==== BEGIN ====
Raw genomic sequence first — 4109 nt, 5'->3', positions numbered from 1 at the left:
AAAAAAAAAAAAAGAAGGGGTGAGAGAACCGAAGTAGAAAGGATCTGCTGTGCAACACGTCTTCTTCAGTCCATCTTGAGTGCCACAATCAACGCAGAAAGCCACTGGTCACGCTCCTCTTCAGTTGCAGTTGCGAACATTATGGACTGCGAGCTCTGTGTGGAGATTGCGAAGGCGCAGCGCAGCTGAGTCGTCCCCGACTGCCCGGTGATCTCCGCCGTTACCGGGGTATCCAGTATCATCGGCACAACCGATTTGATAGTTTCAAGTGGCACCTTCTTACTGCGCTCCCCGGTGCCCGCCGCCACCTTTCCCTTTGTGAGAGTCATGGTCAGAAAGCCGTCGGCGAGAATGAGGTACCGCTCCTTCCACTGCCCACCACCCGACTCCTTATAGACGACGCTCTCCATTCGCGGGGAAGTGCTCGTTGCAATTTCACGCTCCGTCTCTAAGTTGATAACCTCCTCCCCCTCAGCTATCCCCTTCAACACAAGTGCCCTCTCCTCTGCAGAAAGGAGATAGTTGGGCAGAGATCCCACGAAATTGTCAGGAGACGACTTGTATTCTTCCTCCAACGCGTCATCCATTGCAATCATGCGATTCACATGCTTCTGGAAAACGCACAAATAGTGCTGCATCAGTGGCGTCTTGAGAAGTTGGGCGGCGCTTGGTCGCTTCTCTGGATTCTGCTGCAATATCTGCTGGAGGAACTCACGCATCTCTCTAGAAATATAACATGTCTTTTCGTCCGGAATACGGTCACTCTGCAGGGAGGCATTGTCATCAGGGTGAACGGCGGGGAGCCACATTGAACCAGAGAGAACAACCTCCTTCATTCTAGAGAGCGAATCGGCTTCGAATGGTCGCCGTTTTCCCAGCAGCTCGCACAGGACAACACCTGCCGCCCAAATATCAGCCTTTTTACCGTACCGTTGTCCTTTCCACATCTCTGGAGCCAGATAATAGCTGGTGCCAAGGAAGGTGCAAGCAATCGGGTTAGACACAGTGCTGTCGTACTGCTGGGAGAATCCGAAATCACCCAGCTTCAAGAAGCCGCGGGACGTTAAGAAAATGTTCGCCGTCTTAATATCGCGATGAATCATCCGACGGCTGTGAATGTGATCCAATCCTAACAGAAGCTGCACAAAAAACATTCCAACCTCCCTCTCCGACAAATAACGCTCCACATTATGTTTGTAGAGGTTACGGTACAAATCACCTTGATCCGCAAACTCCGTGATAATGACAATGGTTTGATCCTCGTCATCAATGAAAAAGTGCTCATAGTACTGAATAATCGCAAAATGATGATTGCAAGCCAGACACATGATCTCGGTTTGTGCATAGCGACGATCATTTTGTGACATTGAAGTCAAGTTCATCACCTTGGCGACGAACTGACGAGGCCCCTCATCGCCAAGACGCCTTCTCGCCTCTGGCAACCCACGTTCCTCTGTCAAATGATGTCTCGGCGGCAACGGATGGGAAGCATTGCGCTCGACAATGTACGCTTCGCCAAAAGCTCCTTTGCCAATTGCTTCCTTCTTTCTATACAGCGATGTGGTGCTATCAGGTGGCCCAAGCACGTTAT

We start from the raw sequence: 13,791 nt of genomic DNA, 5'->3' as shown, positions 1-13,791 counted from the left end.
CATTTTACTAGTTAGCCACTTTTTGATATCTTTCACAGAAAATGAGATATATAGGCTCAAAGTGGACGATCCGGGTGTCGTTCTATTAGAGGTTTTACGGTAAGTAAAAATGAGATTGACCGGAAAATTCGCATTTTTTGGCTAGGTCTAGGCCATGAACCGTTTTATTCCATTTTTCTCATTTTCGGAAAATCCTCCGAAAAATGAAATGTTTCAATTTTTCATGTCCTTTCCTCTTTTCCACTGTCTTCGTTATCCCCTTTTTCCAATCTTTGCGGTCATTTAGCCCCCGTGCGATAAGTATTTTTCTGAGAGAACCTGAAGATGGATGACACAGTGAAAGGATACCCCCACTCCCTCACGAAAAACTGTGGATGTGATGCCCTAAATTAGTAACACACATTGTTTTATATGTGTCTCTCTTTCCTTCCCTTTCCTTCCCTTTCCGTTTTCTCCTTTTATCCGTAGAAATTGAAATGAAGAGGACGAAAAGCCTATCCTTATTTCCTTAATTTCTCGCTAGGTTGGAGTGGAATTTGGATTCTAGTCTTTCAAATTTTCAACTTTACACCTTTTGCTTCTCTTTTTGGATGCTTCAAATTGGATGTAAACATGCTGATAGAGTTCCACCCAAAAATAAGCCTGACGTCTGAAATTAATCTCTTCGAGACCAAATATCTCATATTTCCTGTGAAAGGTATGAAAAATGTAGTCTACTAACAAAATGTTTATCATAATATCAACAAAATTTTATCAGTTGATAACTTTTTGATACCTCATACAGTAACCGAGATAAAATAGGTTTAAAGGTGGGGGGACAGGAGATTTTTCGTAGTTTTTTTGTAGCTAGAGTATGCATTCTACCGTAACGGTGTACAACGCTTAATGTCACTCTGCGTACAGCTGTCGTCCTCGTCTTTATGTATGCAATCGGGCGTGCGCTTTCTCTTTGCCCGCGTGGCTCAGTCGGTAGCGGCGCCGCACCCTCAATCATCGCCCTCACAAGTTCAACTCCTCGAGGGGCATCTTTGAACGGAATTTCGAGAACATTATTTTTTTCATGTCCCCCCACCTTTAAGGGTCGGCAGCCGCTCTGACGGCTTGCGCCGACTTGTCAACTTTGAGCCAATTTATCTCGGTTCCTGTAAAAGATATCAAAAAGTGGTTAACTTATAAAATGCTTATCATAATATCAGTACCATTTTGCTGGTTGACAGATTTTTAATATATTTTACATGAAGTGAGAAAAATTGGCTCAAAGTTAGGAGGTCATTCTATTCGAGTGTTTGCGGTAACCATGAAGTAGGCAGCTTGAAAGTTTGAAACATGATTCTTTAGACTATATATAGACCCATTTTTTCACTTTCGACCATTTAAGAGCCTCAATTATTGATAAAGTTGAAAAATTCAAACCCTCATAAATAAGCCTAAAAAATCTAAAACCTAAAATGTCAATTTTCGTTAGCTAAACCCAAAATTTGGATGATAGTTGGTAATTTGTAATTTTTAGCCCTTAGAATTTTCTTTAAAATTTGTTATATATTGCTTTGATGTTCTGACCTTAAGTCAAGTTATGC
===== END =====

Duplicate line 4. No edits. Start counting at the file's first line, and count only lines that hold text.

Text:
CATTTTACTAGTTAGCCACTTTTTGATATCTTTCACAGAAAATGAGATATATAGGCTCAAAGTGGACGATCCGGGTGTCGTTCTATTAGAGGTTTTACGGTAAGTAAAAATGAGATTGACCGGAAAATTCGCATTTTTTGGCTAGGTCTAGGCCATGAACCGTTTTATTCCATTTTTCTCATTTTCGGAAAATCCTCCGAAAAATGAAATGTTTCAATTTTTCATGTCCTTTCCTCTTTTCCACTGTCTTCGTTATCCCCTTTTTCCAATCTTTGCGGTCATTTAGCCCCCGTGCGATAAGTATTTTTCTGAGAGAACCTGAAGATGGATGACACAGTGAAAGGATACCCCCACTCCCTCACGAAAAACTGTGGATGTGATGCCCTAAATTAGTAACACACATTGTTTTATATGTGTCTCTCTTTCCTTCCCTTTCCTTCCCTTTCCGTTTTCTCCTTTTATCCGTAGAAATTGAAATGAAGAGGACGAAAAGCCTATCCTTATTTCCTTAATTTCTCGCTAGGTTGGAGTGGAATTTGGATTCTAGTCTTTCAAATTTTCAACTTTACACCTTTTGCTTCTCTTTTTGGATGCTTCAAATTGGATGTAAACATGCTGATAGAGTTCCACCCAAAAATAAGCCTGACGTCTGAAATTAATCTCTTCGAGACCAAATATCTCATATTTCCTGTGAAAGGTATGAAAAATGTAGTCTACTAACAAAATGTTTATCATAATATCAACAAAATTTTATCAGTTGATAACTTTTTGATACCTCATACAGTAACCGAGATAAAATAGGTTTAAAGGTGGGGGGACAGGAGATTTTTCGTAGTTTTTTTGTAGCTAGAGTATGCATTCTACCGTAACGGTGTACAACGCTTAATGTCACTCTGCGTACAGCTGTCGTCCTCGTCTTTATGTATGCAATCGGGCGTGCGCTTTCTCTTTGCCCGCGTGGCTCAGTCGGTAGCGGCGCCGCACCCTCAATCATCGCCCTCACAAGTTCAACTCCTCGAGGGGCATCTTTGAACGGAATTTCGAGAACATTATTTTTTTCATGTCCCCCCACCTTTAAGGGTCGGCAGCCGCTCTGACGGCTTGCGCCGACTTGTCAACTTTGAGCCAATTTATCTCGGTTCCTGTAAAAGATATCAAAAAGTGGTTAACTTATAAAATGCTTATCATAATATCAGTACCATTTTGCTGGTTGACAGATTTTTAATATATTTTACATGAAGTGAGAAAAATTGGCTCAAAGTTAGGAGGTCATTCTATTCGAGTGTTTGCGGTAACCATGAAGTAGGCAGCTTGAAAGTTTGAAACATGATTCTTTAGACTATATATAGACCCATTTTTTCACTTTCGACCATTTAAGAGCCTCAATTATTGATAAAGTTGAAAAATTCAAACCCTCATAAATAAGCCTAAAAAATCTAAAACCTAAAATGTCAATTTTCGTTAGCTAAACCCAAAATTTGGATGATAGTTGGTAATTTGTAATTTTTAGCCCTTAGAATTTTCTTTAAAATTTGTTATATATTGCTTTGATGTTCTGACCTTAAGTCAAGTTATGC